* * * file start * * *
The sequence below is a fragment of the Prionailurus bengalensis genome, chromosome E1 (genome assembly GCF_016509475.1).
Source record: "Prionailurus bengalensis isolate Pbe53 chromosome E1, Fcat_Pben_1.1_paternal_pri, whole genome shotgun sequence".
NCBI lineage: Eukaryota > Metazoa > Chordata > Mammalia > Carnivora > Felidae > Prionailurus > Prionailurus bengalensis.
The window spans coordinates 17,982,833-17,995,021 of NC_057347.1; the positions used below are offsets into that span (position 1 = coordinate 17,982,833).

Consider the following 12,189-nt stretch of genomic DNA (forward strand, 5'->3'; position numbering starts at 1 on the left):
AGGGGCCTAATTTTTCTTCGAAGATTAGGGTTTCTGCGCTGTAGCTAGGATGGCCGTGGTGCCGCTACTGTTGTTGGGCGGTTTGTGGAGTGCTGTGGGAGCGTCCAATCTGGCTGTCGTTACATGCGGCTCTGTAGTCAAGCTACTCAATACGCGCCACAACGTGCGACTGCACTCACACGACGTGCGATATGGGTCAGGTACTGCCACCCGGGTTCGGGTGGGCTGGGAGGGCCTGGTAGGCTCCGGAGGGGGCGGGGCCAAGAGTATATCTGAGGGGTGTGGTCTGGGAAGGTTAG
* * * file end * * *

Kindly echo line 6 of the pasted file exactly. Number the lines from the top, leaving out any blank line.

AGGGGCCTAATTTTTCTTCGAAGATTAGGGTTTCTGCGCTGTAGCTAGGATGGCCGTGGTGCCGCTACTGTTGTTGGGCGGTTTGTGGAGTGCTGTGGGAGCGTCCAATCTGGCTGTCGTTACATGCGGCTCTGTAGTCAAGCTACTCAATACGCGCCACAACGTGCGACTGCACTCACACGACGTGCGATATGGGTCAGGTACTGCCACCCGGGTTCGGGTGGGCTGGGAGGGCCTGGTAGGCTCCGGAGGGGGCGGGGCCAAGAGTATATCTGAGGGGTGTGGTCTGGGAAGGTTAG